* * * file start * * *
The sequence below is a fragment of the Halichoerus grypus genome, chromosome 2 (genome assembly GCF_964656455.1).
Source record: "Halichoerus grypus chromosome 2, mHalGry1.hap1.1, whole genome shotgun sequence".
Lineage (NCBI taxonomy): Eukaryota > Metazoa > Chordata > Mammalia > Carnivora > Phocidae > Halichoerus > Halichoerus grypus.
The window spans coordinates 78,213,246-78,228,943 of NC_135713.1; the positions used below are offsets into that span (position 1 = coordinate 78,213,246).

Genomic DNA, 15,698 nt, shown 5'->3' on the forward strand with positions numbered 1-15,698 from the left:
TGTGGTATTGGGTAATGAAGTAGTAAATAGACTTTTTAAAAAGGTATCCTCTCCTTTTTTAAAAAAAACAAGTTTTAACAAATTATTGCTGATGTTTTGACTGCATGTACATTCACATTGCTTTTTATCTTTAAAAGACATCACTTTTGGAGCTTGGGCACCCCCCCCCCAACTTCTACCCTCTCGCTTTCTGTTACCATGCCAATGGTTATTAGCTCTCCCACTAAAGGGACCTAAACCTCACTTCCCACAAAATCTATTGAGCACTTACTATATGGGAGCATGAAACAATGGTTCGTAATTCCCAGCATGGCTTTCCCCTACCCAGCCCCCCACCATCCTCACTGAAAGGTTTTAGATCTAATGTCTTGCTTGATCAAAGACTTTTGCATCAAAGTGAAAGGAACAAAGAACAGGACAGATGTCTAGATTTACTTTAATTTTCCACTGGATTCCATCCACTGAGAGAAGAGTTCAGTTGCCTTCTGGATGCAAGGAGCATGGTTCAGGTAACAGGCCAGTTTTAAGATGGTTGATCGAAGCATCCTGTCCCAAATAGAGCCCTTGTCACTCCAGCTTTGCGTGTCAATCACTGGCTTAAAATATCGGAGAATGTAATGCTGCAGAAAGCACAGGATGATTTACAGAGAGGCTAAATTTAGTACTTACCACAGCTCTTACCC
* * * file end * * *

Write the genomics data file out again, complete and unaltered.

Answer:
The sequence below is a fragment of the Halichoerus grypus genome, chromosome 2 (genome assembly GCF_964656455.1).
Source record: "Halichoerus grypus chromosome 2, mHalGry1.hap1.1, whole genome shotgun sequence".
Lineage (NCBI taxonomy): Eukaryota > Metazoa > Chordata > Mammalia > Carnivora > Phocidae > Halichoerus > Halichoerus grypus.
The window spans coordinates 78,213,246-78,228,943 of NC_135713.1; the positions used below are offsets into that span (position 1 = coordinate 78,213,246).

Genomic DNA, 15,698 nt, shown 5'->3' on the forward strand with positions numbered 1-15,698 from the left:
TGTGGTATTGGGTAATGAAGTAGTAAATAGACTTTTTAAAAAGGTATCCTCTCCTTTTTTAAAAAAAACAAGTTTTAACAAATTATTGCTGATGTTTTGACTGCATGTACATTCACATTGCTTTTTATCTTTAAAAGACATCACTTTTGGAGCTTGGGCACCCCCCCCCCAACTTCTACCCTCTCGCTTTCTGTTACCATGCCAATGGTTATTAGCTCTCCCACTAAAGGGACCTAAACCTCACTTCCCACAAAATCTATTGAGCACTTACTATATGGGAGCATGAAACAATGGTTCGTAATTCCCAGCATGGCTTTCCCCTACCCAGCCCCCCACCATCCTCACTGAAAGGTTTTAGATCTAATGTCTTGCTTGATCAAAGACTTTTGCATCAAAGTGAAAGGAACAAAGAACAGGACAGATGTCTAGATTTACTTTAATTTTCCACTGGATTCCATCCACTGAGAGAAGAGTTCAGTTGCCTTCTGGATGCAAGGAGCATGGTTCAGGTAACAGGCCAGTTTTAAGATGGTTGATCGAAGCATCCTGTCCCAAATAGAGCCCTTGTCACTCCAGCTTTGCGTGTCAATCACTGGCTTAAAATATCGGAGAATGTAATGCTGCAGAAAGCACAGGATGATTTACAGAGAGGCTAAATTTAGTACTTACCACAGCTCTTACCC